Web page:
Update on Cold Weather Working Group Projects – brief update of cold weather working group meeting, goals of YOPP/BSRN science review and workshop: 1) ensure all polar stations are caught up in archiving as a service to YOPP and to elevate BSRN exposure, 2) development of a traveling inter-comparison station, and 3) ice mitigation strategy inter-comparison campaign, need to identify funding sources for building inter-comparison system AND future ice mitigation experiment/campaign, overlap with cold weather working group and IASOA radiation working group is beneficial, IASOA working group should continue to focus on synthesis research and publications but is also beneficial to work on some of these instrumental areas, possibility of creating a technical working group to focus on cold weather instrument functionality, hesitate to separate a technical group from the scientific discussion, determine if these three goals are attainable (i.e. have funding for to proceed)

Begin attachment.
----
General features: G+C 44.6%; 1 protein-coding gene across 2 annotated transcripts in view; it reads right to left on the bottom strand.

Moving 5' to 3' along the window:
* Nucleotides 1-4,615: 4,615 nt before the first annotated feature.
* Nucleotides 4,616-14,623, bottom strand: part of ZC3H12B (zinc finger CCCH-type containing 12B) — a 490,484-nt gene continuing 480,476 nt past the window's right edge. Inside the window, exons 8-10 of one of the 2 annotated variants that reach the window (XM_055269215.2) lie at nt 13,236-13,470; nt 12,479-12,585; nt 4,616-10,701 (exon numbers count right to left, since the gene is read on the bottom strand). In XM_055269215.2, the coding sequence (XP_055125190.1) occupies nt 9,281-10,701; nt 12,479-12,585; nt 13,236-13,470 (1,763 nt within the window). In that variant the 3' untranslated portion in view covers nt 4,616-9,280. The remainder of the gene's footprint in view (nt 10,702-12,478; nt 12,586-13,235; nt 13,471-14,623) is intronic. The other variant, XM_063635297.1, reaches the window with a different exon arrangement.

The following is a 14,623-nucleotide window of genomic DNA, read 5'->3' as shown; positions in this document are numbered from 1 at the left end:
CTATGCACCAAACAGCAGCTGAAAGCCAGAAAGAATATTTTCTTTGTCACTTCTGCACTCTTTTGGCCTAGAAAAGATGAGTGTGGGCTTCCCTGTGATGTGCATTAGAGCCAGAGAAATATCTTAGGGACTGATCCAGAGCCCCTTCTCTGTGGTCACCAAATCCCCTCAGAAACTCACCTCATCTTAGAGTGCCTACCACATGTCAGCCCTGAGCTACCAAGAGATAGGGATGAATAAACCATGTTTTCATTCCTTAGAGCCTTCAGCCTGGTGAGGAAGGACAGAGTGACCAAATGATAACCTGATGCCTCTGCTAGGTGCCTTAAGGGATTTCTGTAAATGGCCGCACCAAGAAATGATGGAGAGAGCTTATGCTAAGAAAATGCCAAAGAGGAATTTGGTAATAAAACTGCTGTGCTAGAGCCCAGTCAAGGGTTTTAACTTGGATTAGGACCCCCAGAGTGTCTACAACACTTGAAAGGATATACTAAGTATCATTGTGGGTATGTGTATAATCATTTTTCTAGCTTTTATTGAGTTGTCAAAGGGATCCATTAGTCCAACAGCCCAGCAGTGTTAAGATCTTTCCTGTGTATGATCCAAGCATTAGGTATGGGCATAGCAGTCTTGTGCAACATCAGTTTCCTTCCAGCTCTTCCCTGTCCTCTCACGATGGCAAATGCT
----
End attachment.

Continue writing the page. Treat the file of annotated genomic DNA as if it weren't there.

Action Items:

  • Morrison to follow up with Jeff Key wind product to determine advection (Key, Uttal, Morrison)
  • Morrison to follow up with Walden on boat measurements/sondes to compare to CALIPSO (Morrison, Walden)
  • Follow up with funding sources for cold weather working group (Long, Uttal, McComiskey)
  • White paper for ice mitigation strategy, statement of work (Crepinsek, Cox, Uttal)
  • Schedule an IASOA meeting of group chairs (or steering committee) to discuss future of groups and goals and whether or not to combine some of the groups for collaboration (Uttal, Crepinsek, Starkweather)
Research Group: